Pandemic lockdowns have had a silver lining to the cloud in that there’s been a vast increase in remote learning and webinars relevant to the SBM role, and learning opportunities continue to be plentiful. In-school successes? I was delighted, after a number of years of persuasion, to get LED lighting and PIRs installed throughout the school; I’m always keen to implement technology to help the management of the school run more effectively. In the last year we’ve changed the management information system and now wonder why we stuck with the old one for so long. Use the tools you have as fully as possible to get your money’s worth; if you only use your MIS to hold pupil and staff records and run the census, you need to look for a new one!

Network, network

One of the most valuable resources for growing in the role is networking. Until fairly recently, this involved going to a conference and, in the breaks, tentatively starting up a conversation with a stranger, hoping that (a) you didn’t get stuck with them for the rest of the day and (b) they didn’t think they were going to be stuck with YOU for the rest of the day. Thankfully, things are more civilised now – in many areas you can join a local SBM group (see here) or just contact a school local to you to form links. Social media is a fantastic source of help, support and inspiration; SBMs have an active presence on Twitter, and I’ve found it invaluable for information sharing, moan-bonding and amusement.

Things aren’t all sweetness and light in the SBM world; if you can’t spin a whole canteen of plates at the same time, it’s not the role for you. You might not always be popular – often, you’re the one saying ‘No’, because of budget constraints, time constraints, rules and regs constraints. Try your best to say ‘Yes’ whenever you can; it makes the negatives slightly more palatable. Just as you won’t always be popular, there will be colleagues who rub you up the wrong way; bear this with fortitude, present a smiling front, and do your best to remember that we’re all different (keep the pins and wax dolls at home)!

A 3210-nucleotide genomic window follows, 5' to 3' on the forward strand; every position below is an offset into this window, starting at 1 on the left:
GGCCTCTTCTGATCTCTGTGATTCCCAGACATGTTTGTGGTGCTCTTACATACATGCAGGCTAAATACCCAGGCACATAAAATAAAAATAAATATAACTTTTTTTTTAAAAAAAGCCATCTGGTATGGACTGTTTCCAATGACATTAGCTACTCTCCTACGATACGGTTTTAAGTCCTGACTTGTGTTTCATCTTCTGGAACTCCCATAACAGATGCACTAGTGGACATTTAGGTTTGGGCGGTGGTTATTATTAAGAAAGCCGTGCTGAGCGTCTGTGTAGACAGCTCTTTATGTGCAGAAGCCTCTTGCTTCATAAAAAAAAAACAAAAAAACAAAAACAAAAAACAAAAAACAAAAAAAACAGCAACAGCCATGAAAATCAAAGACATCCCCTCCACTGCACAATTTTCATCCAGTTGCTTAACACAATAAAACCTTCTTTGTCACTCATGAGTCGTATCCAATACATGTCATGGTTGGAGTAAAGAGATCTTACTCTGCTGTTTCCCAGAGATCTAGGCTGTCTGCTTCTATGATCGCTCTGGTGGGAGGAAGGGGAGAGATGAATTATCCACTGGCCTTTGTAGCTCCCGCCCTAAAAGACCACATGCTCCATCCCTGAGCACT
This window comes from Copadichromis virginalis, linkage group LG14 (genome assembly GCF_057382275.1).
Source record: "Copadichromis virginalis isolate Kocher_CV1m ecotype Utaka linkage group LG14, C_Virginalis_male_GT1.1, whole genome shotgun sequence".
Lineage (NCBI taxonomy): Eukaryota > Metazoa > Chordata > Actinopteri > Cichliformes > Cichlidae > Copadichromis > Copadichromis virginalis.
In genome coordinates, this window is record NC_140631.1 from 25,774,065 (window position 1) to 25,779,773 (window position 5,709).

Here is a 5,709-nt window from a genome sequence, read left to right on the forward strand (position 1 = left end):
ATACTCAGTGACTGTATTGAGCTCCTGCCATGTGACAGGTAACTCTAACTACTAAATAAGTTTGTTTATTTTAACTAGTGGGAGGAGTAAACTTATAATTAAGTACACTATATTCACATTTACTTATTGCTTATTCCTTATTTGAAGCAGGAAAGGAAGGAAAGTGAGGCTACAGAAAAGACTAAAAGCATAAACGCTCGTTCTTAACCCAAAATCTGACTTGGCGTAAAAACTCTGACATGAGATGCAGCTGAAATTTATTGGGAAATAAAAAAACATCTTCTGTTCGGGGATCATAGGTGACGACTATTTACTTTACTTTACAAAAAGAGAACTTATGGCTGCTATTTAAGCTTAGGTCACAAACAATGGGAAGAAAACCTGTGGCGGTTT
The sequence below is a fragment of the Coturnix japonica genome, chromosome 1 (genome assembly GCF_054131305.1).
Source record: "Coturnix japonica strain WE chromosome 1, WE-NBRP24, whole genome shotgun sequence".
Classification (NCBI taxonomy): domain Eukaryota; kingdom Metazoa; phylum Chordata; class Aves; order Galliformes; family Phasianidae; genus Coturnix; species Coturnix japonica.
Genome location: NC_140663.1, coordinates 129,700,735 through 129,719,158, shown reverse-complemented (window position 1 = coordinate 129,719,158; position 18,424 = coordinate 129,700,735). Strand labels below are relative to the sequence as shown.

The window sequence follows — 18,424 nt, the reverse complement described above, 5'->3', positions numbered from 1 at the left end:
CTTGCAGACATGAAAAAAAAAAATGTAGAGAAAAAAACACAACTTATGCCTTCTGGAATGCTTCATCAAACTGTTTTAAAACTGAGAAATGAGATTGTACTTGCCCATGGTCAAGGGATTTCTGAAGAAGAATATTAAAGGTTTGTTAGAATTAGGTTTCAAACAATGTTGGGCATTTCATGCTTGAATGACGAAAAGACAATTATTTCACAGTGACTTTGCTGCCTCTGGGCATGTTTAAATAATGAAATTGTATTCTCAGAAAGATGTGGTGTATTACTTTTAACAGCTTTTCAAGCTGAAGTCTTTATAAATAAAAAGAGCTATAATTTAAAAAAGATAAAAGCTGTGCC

In my school, there are only two of us in the admin team. To get on with your immediate colleague(s) is great; I am immensely thankful to work with someone who is amazingly capable, shares my passion for solving a problem (‘Call the helpline? I don’t think so!’) and is one of the most thoughtful and generous people I know. Not everyone is so fortunate, but if you’re involved in the recruitment of team members, think carefully about the kind of person you are, the kind of person you work well with, and how you can build the strongest possible professional – and, hopefully, personal – relationship.

My advice to anyone stepping into the SBM role is to start by listening and looking. There will undoubtedly be some things you want to change, but don’t go charging in with all guns blazing! Talk to everyone around you, and listen properly to what they’re saying. Look carefully at the systems and processes in place, and prioritise what needs to change following consultation.

The final pieces of advice aren’t mine, but those of a good friend (one of our previous heads – thanks FAT!) Firstly, ‘Choose your Waterloo’. Is it really worth arguing to the death over the type of toilet roll dispenser in the pupils’ toilets? Secondly, my friend once described herself in her first year of headship as ‘Leading from the front, but not looking over my shoulder to see if anyone was following’.

Be an amazing leader… but keep an eye over your shoulder!